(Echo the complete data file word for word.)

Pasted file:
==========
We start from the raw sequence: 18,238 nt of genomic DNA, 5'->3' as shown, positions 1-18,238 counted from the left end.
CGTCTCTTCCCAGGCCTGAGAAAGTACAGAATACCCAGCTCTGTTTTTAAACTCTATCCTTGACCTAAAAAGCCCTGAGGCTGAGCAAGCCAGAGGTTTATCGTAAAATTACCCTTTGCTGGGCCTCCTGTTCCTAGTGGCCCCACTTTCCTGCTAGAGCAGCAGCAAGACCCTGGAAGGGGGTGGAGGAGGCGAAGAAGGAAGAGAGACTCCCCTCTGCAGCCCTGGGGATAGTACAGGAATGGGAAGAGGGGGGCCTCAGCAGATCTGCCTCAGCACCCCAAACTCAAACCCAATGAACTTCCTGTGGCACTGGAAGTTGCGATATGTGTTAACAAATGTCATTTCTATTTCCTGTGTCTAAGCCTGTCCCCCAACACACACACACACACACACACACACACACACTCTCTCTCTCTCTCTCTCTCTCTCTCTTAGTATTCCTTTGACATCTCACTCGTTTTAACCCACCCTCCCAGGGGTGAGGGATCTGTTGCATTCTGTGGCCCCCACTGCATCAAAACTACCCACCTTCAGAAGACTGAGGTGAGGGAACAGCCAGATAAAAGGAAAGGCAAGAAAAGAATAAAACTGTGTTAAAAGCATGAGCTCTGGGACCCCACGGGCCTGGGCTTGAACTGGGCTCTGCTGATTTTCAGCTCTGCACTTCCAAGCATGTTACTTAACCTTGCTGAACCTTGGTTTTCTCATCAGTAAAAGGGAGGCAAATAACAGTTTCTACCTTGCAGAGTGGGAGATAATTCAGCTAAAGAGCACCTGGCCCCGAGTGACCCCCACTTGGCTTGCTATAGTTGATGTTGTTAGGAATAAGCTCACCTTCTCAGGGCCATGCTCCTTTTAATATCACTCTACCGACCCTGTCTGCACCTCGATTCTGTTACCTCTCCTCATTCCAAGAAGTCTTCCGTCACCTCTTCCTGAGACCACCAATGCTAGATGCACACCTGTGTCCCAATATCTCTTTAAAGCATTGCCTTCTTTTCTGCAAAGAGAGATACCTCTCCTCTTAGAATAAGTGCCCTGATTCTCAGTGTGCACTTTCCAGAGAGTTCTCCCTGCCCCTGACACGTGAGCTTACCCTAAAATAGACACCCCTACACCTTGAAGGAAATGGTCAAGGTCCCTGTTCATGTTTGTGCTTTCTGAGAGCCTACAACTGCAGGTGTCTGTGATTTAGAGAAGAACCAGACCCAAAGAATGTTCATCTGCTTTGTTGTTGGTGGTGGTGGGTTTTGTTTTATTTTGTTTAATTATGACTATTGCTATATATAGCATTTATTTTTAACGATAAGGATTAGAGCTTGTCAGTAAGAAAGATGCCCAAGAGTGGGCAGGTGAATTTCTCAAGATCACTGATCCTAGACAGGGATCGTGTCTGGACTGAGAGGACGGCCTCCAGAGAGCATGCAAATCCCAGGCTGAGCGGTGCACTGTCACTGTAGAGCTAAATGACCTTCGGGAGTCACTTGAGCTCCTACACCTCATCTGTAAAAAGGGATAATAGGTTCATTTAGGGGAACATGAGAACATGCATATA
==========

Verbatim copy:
We start from the raw sequence: 18,238 nt of genomic DNA, 5'->3' as shown, positions 1-18,238 counted from the left end.
CGTCTCTTCCCAGGCCTGAGAAAGTACAGAATACCCAGCTCTGTTTTTAAACTCTATCCTTGACCTAAAAAGCCCTGAGGCTGAGCAAGCCAGAGGTTTATCGTAAAATTACCCTTTGCTGGGCCTCCTGTTCCTAGTGGCCCCACTTTCCTGCTAGAGCAGCAGCAAGACCCTGGAAGGGGGTGGAGGAGGCGAAGAAGGAAGAGAGACTCCCCTCTGCAGCCCTGGGGATAGTACAGGAATGGGAAGAGGGGGGCCTCAGCAGATCTGCCTCAGCACCCCAAACTCAAACCCAATGAACTTCCTGTGGCACTGGAAGTTGCGATATGTGTTAACAAATGTCATTTCTATTTCCTGTGTCTAAGCCTGTCCCCCAACACACACACACACACACACACACACACACACTCTCTCTCTCTCTCTCTCTCTCTCTCTTAGTATTCCTTTGACATCTCACTCGTTTTAACCCACCCTCCCAGGGGTGAGGGATCTGTTGCATTCTGTGGCCCCCACTGCATCAAAACTACCCACCTTCAGAAGACTGAGGTGAGGGAACAGCCAGATAAAAGGAAAGGCAAGAAAAGAATAAAACTGTGTTAAAAGCATGAGCTCTGGGACCCCACGGGCCTGGGCTTGAACTGGGCTCTGCTGATTTTCAGCTCTGCACTTCCAAGCATGTTACTTAACCTTGCTGAACCTTGGTTTTCTCATCAGTAAAAGGGAGGCAAATAACAGTTTCTACCTTGCAGAGTGGGAGATAATTCAGCTAAAGAGCACCTGGCCCCGAGTGACCCCCACTTGGCTTGCTATAGTTGATGTTGTTAGGAATAAGCTCACCTTCTCAGGGCCATGCTCCTTTTAATATCACTCTACCGACCCTGTCTGCACCTCGATTCTGTTACCTCTCCTCATTCCAAGAAGTCTTCCGTCACCTCTTCCTGAGACCACCAATGCTAGATGCACACCTGTGTCCCAATATCTCTTTAAAGCATTGCCTTCTTTTCTGCAAAGAGAGATACCTCTCCTCTTAGAATAAGTGCCCTGATTCTCAGTGTGCACTTTCCAGAGAGTTCTCCCTGCCCCTGACACGTGAGCTTACCCTAAAATAGACACCCCTACACCTTGAAGGAAATGGTCAAGGTCCCTGTTCATGTTTGTGCTTTCTGAGAGCCTACAACTGCAGGTGTCTGTGATTTAGAGAAGAACCAGACCCAAAGAATGTTCATCTGCTTTGTTGTTGGTGGTGGTGGGTTTTGTTTTATTTTGTTTAATTATGACTATTGCTATATATAGCATTTATTTTTAACGATAAGGATTAGAGCTTGTCAGTAAGAAAGATGCCCAAGAGTGGGCAGGTGAATTTCTCAAGATCACTGATCCTAGACAGGGATCGTGTCTGGACTGAGAGGACGGCCTCCAGAGAGCATGCAAATCCCAGGCTGAGCGGTGCACTGTCACTGTAGAGCTAAATGACCTTCGGGAGTCACTTGAGCTCCTACACCTCATCTGTAAAAAGGGATAATAGGTTCATTTAGGGGAACATGAGAACATGCATATA